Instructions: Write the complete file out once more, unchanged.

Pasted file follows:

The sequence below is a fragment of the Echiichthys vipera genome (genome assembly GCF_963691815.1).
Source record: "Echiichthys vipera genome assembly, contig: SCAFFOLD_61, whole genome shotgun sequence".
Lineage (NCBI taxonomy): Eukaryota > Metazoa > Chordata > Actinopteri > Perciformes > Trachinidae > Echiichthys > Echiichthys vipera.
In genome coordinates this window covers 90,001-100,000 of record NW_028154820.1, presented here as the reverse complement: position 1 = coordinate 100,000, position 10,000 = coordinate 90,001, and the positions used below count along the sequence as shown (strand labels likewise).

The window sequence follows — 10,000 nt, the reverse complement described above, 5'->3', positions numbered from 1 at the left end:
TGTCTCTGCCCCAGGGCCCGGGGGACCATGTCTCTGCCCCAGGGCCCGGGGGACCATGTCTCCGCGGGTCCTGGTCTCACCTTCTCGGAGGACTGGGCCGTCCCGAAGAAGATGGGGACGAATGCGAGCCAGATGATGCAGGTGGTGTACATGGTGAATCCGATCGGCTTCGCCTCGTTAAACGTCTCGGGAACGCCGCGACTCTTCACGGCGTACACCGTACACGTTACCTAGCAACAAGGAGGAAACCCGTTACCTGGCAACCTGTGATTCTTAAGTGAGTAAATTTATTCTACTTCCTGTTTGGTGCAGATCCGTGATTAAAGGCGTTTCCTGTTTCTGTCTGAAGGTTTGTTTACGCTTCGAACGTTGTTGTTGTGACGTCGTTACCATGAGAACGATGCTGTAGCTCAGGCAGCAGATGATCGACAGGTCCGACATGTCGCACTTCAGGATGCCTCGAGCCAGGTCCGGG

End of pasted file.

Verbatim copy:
The sequence below is a fragment of the Echiichthys vipera genome (genome assembly GCF_963691815.1).
Source record: "Echiichthys vipera genome assembly, contig: SCAFFOLD_61, whole genome shotgun sequence".
Lineage (NCBI taxonomy): Eukaryota > Metazoa > Chordata > Actinopteri > Perciformes > Trachinidae > Echiichthys > Echiichthys vipera.
In genome coordinates this window covers 90,001-100,000 of record NW_028154820.1, presented here as the reverse complement: position 1 = coordinate 100,000, position 10,000 = coordinate 90,001, and the positions used below count along the sequence as shown (strand labels likewise).

The window sequence follows — 10,000 nt, the reverse complement described above, 5'->3', positions numbered from 1 at the left end:
TGTCTCTGCCCCAGGGCCCGGGGGACCATGTCTCTGCCCCAGGGCCCGGGGGACCATGTCTCCGCGGGTCCTGGTCTCACCTTCTCGGAGGACTGGGCCGTCCCGAAGAAGATGGGGACGAATGCGAGCCAGATGATGCAGGTGGTGTACATGGTGAATCCGATCGGCTTCGCCTCGTTAAACGTCTCGGGAACGCCGCGACTCTTCACGGCGTACACCGTACACGTTACCTAGCAACAAGGAGGAAACCCGTTACCTGGCAACCTGTGATTCTTAAGTGAGTAAATTTATTCTACTTCCTGTTTGGTGCAGATCCGTGATTAAAGGCGTTTCCTGTTTCTGTCTGAAGGTTTGTTTACGCTTCGAACGTTGTTGTTGTGACGTCGTTACCATGAGAACGATGCTGTAGCTCAGGCAGCAGATGATCGACAGGTCCGACATGTCGCACTTCAGGATGCCTCGAGCCAGGTCCGGG